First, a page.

keeping the agreements or changing them
when necessary; not breaking agreements

Demanding compliance from others; using excuses for


own failures

Releasing energy of people to perform at


Controlling energy of people to get them to do exactly
their best using all of their talents and skills in what you want them to do the way you want them to do it
the ways they think best

Communication Techniques
Effective Communication Techniques
Do this more and develop trust:

Ineffective Communication Techniques


Do this less to avoid conflict and fear:

Describing desired outcomes and


developing agreement and support

Telling people what to do and demanding compliance

Sharing as much information as possible


with everyone and let them decide if they
need it or not (except for confidential
information)

Withholding information from everyone unless there is a


need to know; determining for others whether or not
they need information

Accepting and valuing people as they are,


with all the differences they bring to the
organization

Judging people for how they should be and expecting


them to all be the same (e.g. more like you)

Person-centered, sharing of self so that


people see the humanity of all

Authority-centered, impersonal so that people only see


rank and status

Communication Techniques
Effective Communication Techniques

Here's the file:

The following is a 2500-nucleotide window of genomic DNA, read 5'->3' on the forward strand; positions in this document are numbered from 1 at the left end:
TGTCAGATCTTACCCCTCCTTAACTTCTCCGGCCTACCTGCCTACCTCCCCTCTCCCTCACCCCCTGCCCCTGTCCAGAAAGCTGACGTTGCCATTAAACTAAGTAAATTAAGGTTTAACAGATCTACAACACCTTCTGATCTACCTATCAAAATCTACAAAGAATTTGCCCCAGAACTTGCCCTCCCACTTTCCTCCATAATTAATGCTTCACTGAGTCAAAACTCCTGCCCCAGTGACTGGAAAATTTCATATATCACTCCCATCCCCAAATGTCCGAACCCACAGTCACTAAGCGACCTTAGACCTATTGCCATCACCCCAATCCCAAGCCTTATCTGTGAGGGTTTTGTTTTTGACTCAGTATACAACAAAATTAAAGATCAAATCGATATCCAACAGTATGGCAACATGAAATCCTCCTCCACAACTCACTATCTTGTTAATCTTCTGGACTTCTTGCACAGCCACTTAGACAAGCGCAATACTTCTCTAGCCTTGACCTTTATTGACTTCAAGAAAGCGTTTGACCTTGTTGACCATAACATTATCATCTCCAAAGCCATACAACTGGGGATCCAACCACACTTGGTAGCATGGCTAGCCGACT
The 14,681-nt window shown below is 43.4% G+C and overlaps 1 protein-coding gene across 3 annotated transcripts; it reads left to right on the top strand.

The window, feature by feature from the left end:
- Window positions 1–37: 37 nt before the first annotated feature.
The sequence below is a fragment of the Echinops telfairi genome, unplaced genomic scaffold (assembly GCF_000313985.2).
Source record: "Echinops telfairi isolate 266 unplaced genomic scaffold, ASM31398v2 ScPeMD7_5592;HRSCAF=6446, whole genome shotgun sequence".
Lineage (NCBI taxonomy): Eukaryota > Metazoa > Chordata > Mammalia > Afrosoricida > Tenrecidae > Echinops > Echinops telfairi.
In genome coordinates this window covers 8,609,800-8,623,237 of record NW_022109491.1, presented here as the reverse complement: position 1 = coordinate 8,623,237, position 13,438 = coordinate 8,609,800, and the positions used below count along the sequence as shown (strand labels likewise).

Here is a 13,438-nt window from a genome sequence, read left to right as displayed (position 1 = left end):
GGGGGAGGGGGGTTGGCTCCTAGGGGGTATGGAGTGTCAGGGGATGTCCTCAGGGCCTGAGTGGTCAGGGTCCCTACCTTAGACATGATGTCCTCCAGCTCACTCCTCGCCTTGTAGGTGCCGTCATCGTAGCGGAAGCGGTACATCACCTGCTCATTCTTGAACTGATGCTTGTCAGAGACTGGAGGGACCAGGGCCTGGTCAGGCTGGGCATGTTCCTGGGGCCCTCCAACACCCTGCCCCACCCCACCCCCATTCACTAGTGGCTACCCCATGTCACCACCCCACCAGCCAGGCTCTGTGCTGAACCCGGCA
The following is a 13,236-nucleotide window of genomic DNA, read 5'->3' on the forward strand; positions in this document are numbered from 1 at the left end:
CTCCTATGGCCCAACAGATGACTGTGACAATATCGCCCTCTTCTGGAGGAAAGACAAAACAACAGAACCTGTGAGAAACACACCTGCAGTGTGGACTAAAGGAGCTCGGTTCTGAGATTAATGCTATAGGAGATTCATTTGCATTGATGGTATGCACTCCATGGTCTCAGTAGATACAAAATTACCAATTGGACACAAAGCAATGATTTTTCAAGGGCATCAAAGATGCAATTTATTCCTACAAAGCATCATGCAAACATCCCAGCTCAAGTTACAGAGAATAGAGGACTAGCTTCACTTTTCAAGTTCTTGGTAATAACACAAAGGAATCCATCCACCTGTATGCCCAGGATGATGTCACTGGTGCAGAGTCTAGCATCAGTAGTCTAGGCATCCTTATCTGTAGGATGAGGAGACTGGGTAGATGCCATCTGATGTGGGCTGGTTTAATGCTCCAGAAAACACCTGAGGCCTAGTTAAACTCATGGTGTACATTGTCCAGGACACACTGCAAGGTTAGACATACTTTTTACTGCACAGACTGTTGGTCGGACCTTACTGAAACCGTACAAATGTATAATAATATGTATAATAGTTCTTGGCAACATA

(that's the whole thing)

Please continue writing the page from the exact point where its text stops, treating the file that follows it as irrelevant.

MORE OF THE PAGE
Do this more and develop trust:

Ineffective Communication Techniques


Do this less to avoid conflict and fear:

Attitude of problem-avoidance through


Attitude of letting things go until something goes wrong
planning; fixing problems as soon as they
then focusing on fixing the blame rather than the problem
occur and learning from them without regard
to blame
Shared planning and decision-making

Unilateral planning and decision-making

Problem-centered, focusing on what will


work best

Control-centered, focus on showing who is in charge

Communication Techniques

Effective Communication Techniques


Do this more and develop trust:

Ineffective Communication Techniques


Do this less to avoid conflict and fear:

Rewarding, recognizing, and actively


appreciating excellence

Punishing and blaming for errors, ignoring even


exemplary performance

Emphasis on responsibility and developing


individual initiative

Emphasis on accountability and assigning blame for


errors or failures

End